Ivan Ilyich felt good only with Gerasim. It felt good to him when Gerasim held his legs up, sometimes all night long, and refused to go to sleep, saying: “Please don’t worry, Ivan Ilyich, I’ll still get some sleep”; or when, suddenly addressing him familiarly, he added: “Maybe if you weren’t sick, but why not be a help?” Gerasim alone did not lie, everything showed that he alone understood what it was all about, and did not find it necessary to conceal it, and simply pitied his emaciated, weakened master. Once he even said straight out, as Ivan Ilyich was sending him away: “We’ll all die. Why not take the trouble?”—expressing by that that he was not burdened by his trouble precisely because he was bearing it for a dying man and hoped that when his time came someone would go to the same trouble for him. (76)

I sat by her bedside, thinking. If Aboudie was like Gerasim, I was like Ivan Ilyich’s family, tiptoeing around the truth because it seemed somehow impolite to acknowledge it. And of course, Ivan Ilyich’s family are a bunch of assholes who make his death harder. I envied the fact that Aboudie got to have a moment with Irene, and that I might not. So I overcame the disinclination to be honest and sobbed, “Oh, Irene, I love you so much! I’m going to miss you so much!”  She exclaimed, “Well, I love you, too! I always have!”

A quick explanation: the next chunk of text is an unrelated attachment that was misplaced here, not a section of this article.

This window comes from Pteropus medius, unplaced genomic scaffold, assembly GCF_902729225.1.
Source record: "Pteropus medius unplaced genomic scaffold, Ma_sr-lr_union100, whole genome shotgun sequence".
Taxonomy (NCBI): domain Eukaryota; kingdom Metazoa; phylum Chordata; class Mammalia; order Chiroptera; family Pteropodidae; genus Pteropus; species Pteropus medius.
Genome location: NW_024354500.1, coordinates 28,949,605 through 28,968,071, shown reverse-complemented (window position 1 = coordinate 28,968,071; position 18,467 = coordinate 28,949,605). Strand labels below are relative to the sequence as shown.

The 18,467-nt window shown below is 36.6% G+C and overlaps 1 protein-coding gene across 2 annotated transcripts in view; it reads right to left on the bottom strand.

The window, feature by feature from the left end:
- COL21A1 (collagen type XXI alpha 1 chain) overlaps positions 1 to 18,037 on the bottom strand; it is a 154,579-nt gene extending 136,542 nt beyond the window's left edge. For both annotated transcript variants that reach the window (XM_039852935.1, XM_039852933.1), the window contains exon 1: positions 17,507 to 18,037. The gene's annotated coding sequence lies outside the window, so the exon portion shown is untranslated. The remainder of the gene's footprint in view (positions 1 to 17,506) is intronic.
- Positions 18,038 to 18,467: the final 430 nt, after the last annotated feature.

I did better after that. I held her hands. I played old songs for her on my iPhone. Once when she had a coughing fit, I dove into her bed to prop her upright with my back until some nurse’s aides could come help.

Staring into the fire today, I relived everything I could remember about those days, and the tears kept rolling down my face. A young Taiwanese woman who is studying to be a healer was sitting next to me,  and she was worried about me. “If you are suffering, throw that suffering into the fire.”

“I’m not suffering,” I assured her.

“If you are angry, you can burn that up in the fire.”

“I’m not angry.” I paused. “I’m not angry. I’m not suffering. I just cry a lot.”

What I might have said, channeling Zen Master Seung Sahn, could be: When you’re sad, just be sad.  When you’re happy, just be happy. I spend so much time when I’m sad arguing with myself about whether or not I should be sad, but it’s better when I remind myself to just be sad and not think about it so much. When I remember to do this, I’m sad for a while, and then I stop being sad. Simple.

“Now remember to focus on your grieving.” I must have gotten interrupted in my grieving in 2014 when I came back from the funeral and immediately started work co-chairing a horrific time-suck of a university-wide committee (the dreaded USAP, for coworkers reading this). Or maybe I did it myself, turned it all off when I left the yoga studio that day in 2014 and went home to pack, not knowing that the key to reopen my mourning would be the shavasana pose.